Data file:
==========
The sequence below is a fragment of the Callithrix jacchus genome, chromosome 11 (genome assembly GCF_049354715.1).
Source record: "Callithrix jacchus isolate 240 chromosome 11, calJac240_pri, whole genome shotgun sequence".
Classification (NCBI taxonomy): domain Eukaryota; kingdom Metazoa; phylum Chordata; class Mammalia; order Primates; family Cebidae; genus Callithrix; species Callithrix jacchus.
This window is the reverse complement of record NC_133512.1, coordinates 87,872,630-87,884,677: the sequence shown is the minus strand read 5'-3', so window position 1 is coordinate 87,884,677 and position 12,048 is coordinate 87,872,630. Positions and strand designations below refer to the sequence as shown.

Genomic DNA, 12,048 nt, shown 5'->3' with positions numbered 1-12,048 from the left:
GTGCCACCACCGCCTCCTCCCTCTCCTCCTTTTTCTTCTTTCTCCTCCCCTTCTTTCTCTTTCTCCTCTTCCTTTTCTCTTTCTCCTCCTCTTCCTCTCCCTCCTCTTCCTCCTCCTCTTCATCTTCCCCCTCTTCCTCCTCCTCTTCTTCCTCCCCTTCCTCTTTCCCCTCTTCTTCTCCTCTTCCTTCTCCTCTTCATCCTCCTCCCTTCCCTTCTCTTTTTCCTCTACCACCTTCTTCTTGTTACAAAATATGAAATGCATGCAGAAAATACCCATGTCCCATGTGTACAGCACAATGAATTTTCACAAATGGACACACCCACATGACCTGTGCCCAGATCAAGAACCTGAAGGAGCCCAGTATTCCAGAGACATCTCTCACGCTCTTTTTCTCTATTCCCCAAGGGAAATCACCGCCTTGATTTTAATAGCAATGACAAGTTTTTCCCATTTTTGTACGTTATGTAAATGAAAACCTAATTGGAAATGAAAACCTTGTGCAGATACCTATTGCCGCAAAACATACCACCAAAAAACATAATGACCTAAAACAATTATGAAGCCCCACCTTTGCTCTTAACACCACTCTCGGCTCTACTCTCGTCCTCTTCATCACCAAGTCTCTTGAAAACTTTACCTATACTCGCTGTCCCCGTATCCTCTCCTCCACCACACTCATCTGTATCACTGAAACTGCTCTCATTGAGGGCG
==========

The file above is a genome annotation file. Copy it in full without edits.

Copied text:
The sequence below is a fragment of the Callithrix jacchus genome, chromosome 11 (genome assembly GCF_049354715.1).
Source record: "Callithrix jacchus isolate 240 chromosome 11, calJac240_pri, whole genome shotgun sequence".
Classification (NCBI taxonomy): domain Eukaryota; kingdom Metazoa; phylum Chordata; class Mammalia; order Primates; family Cebidae; genus Callithrix; species Callithrix jacchus.
This window is the reverse complement of record NC_133512.1, coordinates 87,872,630-87,884,677: the sequence shown is the minus strand read 5'-3', so window position 1 is coordinate 87,884,677 and position 12,048 is coordinate 87,872,630. Positions and strand designations below refer to the sequence as shown.

Genomic DNA, 12,048 nt, shown 5'->3' with positions numbered 1-12,048 from the left:
GTGCCACCACCGCCTCCTCCCTCTCCTCCTTTTTCTTCTTTCTCCTCCCCTTCTTTCTCTTTCTCCTCTTCCTTTTCTCTTTCTCCTCCTCTTCCTCTCCCTCCTCTTCCTCCTCCTCTTCATCTTCCCCCTCTTCCTCCTCCTCTTCTTCCTCCCCTTCCTCTTTCCCCTCTTCTTCTCCTCTTCCTTCTCCTCTTCATCCTCCTCCCTTCCCTTCTCTTTTTCCTCTACCACCTTCTTCTTGTTACAAAATATGAAATGCATGCAGAAAATACCCATGTCCCATGTGTACAGCACAATGAATTTTCACAAATGGACACACCCACATGACCTGTGCCCAGATCAAGAACCTGAAGGAGCCCAGTATTCCAGAGACATCTCTCACGCTCTTTTTCTCTATTCCCCAAGGGAAATCACCGCCTTGATTTTAATAGCAATGACAAGTTTTTCCCATTTTTGTACGTTATGTAAATGAAAACCTAATTGGAAATGAAAACCTTGTGCAGATACCTATTGCCGCAAAACATACCACCAAAAAACATAATGACCTAAAACAATTATGAAGCCCCACCTTTGCTCTTAACACCACTCTCGGCTCTACTCTCGTCCTCTTCATCACCAAGTCTCTTGAAAACTTTACCTATACTCGCTGTCCCCGTATCCTCTCCTCCACCACACTCATCTGTATCACTGAAACTGCTCTCATTGAGGGCG